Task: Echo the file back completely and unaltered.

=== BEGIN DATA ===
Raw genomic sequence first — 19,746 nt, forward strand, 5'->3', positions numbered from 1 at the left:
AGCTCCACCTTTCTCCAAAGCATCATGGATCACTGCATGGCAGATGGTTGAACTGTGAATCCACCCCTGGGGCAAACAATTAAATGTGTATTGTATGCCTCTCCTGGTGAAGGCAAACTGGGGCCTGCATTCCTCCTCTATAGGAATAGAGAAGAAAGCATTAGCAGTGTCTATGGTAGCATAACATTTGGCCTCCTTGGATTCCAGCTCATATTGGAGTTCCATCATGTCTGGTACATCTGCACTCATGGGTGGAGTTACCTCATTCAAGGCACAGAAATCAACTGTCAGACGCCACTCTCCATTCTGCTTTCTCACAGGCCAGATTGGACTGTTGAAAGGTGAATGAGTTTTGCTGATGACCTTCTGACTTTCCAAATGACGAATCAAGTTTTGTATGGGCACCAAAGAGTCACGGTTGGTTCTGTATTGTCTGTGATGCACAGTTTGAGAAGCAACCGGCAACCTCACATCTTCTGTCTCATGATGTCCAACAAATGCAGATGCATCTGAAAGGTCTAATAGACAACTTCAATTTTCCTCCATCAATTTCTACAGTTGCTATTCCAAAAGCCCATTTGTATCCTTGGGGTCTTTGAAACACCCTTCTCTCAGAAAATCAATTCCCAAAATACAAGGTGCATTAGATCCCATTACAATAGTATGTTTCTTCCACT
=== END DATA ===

Raw genomic sequence first — 19,746 nt, forward strand, 5'->3', positions numbered from 1 at the left:
AGCTCCACCTTTCTCCAAAGCATCATGGATCACTGCATGGCAGATGGTTGAACTGTGAATCCACCCCTGGGGCAAACAATTAAATGTGTATTGTATGCCTCTCCTGGTGAAGGCAAACTGGGGCCTGCATTCCTCCTCTATAGGAATAGAGAAGAAAGCATTAGCAGTGTCTATGGTAGCATAACATTTGGCCTCCTTGGATTCCAGCTCATATTGGAGTTCCATCATGTCTGGTACATCTGCACTCATGGGTGGAGTTACCTCATTCAAGGCACAGAAATCAACTGTCAGACGCCACTCTCCATTCTGCTTTCTCACAGGCCAGATTGGACTGTTGAAAGGTGAATGAGTTTTGCTGATGACCTTCTGACTTTCCAAATGACGAATCAAGTTTTGTATGGGCACCAAAGAGTCACGGTTGGTTCTGTATTGTCTGTGATGCACAGTTTGAGAAGCAACCGGCAACCTCACATCTTCTGTCTCATGATGTCCAACAAATGCAGATGCATCTGAAAGGTCTAATAGACAACTTCAATTTTCCTCCATCAATTTCTACAGTTGCTATTCCAAAAGCCCATTTGTATCCTTGGGGTCTTTGAAACACCCTTCTCTCAGAAAATCAATTCCCAAAATACAAGGTGCATTAGATCCCATTACAATAGTATGTTTCTTCCACT